Were your parents Christians?

Yes. Nominally. I would say they're practicing Christians, but not believing Christians.

What's the difference?

Oh, it's totally different. A practicing Christian is somebody who lives a Christian life and likes to worship in common with a lot of other people and considers the church as a community to which to belong, but you don't inquire closely as to what the others believe. Of course, some people take belief very seriously, and others don't.

You've said, "My conception of God is not weakened by my not knowing whether the physical universe is open or closed, finite or infinite, simple or multiple. God for me is a mystery, and will remain a mystery after we know the answers to these questions ... I cannot imagine that he is greatly impressed by our juvenile efforts to read his mind."

I don't remember the context out of which this remark arose. Maybe I was thinking of the fight between Galileo and the Aristotelian philosophers of his day. The Aristotelians wanted to keep the heavens separate from the earth so there would be room for God in the sky. Galileo said the moon was a world like the earth with mountains and seas. Translated into modern language, Galileo was saying that the size and shape of the universe are not telling us anything about God.

Physicist Richard Feynman has said that nobody understands quantum mechanics. Has the interpretation of quantum mechanics become a religion among scientists?

I wouldn't say that. For me, the important thing about quantum mechanics is the equations, the mathematics. If you want to understand quantum mechanics, just do the math. All the words that are spun around it don't mean very much. It's like playing the violin. If violinists were judged on how they spoke, it wouldn't make much sense.

You write that as our understanding of biology advances, so too will our understanding of religion.

It impacts upon our understanding of theology. What I was pointing out is that human theology is based on our own value system -- above all our knowledge of good and evil as we experience it. Take an autistic child. I took the case of Jessica Park, who is a friend of mine who happens to be autistic. If she had a theology, it would be quite different because she cannot understand other people suffering. She has no conception of other people's existence in the way we have. It's a radically different world that she lives in. You can tell by the fact that she can't understand the difference between "I" and "you." She uses the words indiscriminately.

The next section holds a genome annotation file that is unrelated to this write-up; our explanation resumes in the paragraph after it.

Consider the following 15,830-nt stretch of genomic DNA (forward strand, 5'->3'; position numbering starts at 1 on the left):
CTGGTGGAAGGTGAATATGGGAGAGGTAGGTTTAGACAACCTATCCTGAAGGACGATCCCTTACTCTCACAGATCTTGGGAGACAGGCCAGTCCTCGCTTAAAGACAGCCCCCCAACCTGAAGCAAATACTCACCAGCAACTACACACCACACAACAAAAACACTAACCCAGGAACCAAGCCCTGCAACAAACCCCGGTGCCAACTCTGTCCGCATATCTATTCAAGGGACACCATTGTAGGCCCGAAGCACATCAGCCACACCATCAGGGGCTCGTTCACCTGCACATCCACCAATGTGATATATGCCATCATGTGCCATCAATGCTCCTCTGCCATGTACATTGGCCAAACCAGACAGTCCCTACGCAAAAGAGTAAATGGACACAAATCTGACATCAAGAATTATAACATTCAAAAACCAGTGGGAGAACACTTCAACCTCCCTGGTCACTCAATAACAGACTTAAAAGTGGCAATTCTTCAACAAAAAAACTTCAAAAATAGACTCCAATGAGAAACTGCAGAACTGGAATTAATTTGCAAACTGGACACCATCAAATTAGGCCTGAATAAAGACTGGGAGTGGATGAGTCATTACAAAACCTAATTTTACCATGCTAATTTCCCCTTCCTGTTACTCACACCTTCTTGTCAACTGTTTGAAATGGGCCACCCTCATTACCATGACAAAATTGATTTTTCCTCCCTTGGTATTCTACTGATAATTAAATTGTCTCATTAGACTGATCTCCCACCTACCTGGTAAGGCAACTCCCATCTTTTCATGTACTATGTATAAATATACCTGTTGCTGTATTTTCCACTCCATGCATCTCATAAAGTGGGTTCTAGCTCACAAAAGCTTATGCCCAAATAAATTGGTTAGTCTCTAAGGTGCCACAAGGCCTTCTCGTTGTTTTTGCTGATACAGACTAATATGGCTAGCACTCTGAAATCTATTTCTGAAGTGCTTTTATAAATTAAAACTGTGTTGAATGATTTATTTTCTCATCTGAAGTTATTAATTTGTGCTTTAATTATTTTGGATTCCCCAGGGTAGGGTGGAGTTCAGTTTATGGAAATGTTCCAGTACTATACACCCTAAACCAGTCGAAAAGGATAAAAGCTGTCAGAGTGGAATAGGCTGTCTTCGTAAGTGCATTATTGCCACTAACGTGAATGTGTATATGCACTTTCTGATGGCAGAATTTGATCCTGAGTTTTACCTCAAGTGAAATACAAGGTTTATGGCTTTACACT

So the idea of a suffering savior would have no meaning for her at all. If she had a theology, it wouldn't involve sin. One thing that is characteristic of autistic people is that they cannot tell a lie. Jessica never tells a lie because to tell a deliberate lie, you have to have the idea of deceiving somebody. That's something she couldn't imagine. Since there is no sin, there can be no fall from grace and no redemption.

The example of Jessica shows us how our own view of the world might be equally skewed. There may be many essential features of the world to which we are blind, just as she is blind to other people's thoughts and feelings. So our theology also reflects our possibly skewed view of the world.

Article Courtesy : Onnesha Roychoudhuri/

Thursday, January 10, 2008

Alien Attack

President Dubya was awakened one night by an urgent call from the Pentagon.

"Mr. President," said the four-star general, barely able to contain himself, "there's good news & bad news."

"Oh, no," muttered the President, "Well, let me have the bad news first."

"The bad news, sir, is that we've been invaded by creatures from another planet."

"Gosh, and the good news?"

"The good news, sir, is that they eat reporters and pee oil."

Tuesday, January 1, 2008

Farm Fugitives

A Welshman, an Englishman and a Irishman were being chased by Farmer Giles with a shotgun. After 10 minutes of running they spotted a barn and ran inside.

Once inside they each hid in a old sack against the barn wall. The farmer went into the barn but did not see where they went, he was about to turn back when he saw three suspicious looking sacks. He walked forward and prodded the first sack with his gun. The Englishman inside said... ''Meow'.'

"Just cats," he thought.

He then prodded the second sack. The Welshman, hearing how the Englishman got off said... ''Woof'.'

"Just dogs," he thought.

As he walked towards the last sack, the Irishman worked out what he was going to say. As soon as the farmer prodded his sack he said... ''Potatoes!''